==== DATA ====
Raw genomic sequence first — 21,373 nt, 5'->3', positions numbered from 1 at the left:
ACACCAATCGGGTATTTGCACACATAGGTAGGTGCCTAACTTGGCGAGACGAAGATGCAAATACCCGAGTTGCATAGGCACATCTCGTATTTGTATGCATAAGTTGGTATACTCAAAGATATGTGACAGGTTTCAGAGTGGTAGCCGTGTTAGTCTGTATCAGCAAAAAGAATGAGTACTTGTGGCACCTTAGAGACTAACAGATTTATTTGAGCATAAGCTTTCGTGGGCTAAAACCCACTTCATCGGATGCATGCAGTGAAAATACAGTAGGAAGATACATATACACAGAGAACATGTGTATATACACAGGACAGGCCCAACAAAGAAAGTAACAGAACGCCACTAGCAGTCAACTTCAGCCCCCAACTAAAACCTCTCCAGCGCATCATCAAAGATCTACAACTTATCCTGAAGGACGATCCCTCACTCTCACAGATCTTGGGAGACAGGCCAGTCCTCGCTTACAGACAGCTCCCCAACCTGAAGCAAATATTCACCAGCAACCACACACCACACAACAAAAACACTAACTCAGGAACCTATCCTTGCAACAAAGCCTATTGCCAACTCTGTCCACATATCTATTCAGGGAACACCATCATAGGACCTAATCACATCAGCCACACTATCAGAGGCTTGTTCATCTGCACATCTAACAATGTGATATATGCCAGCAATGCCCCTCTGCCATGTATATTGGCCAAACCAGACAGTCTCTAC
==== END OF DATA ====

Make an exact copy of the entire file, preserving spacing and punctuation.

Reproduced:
Raw genomic sequence first — 21,373 nt, 5'->3', positions numbered from 1 at the left:
ACACCAATCGGGTATTTGCACACATAGGTAGGTGCCTAACTTGGCGAGACGAAGATGCAAATACCCGAGTTGCATAGGCACATCTCGTATTTGTATGCATAAGTTGGTATACTCAAAGATATGTGACAGGTTTCAGAGTGGTAGCCGTGTTAGTCTGTATCAGCAAAAAGAATGAGTACTTGTGGCACCTTAGAGACTAACAGATTTATTTGAGCATAAGCTTTCGTGGGCTAAAACCCACTTCATCGGATGCATGCAGTGAAAATACAGTAGGAAGATACATATACACAGAGAACATGTGTATATACACAGGACAGGCCCAACAAAGAAAGTAACAGAACGCCACTAGCAGTCAACTTCAGCCCCCAACTAAAACCTCTCCAGCGCATCATCAAAGATCTACAACTTATCCTGAAGGACGATCCCTCACTCTCACAGATCTTGGGAGACAGGCCAGTCCTCGCTTACAGACAGCTCCCCAACCTGAAGCAAATATTCACCAGCAACCACACACCACACAACAAAAACACTAACTCAGGAACCTATCCTTGCAACAAAGCCTATTGCCAACTCTGTCCACATATCTATTCAGGGAACACCATCATAGGACCTAATCACATCAGCCACACTATCAGAGGCTTGTTCATCTGCACATCTAACAATGTGATATATGCCAGCAATGCCCCTCTGCCATGTATATTGGCCAAACCAGACAGTCTCTAC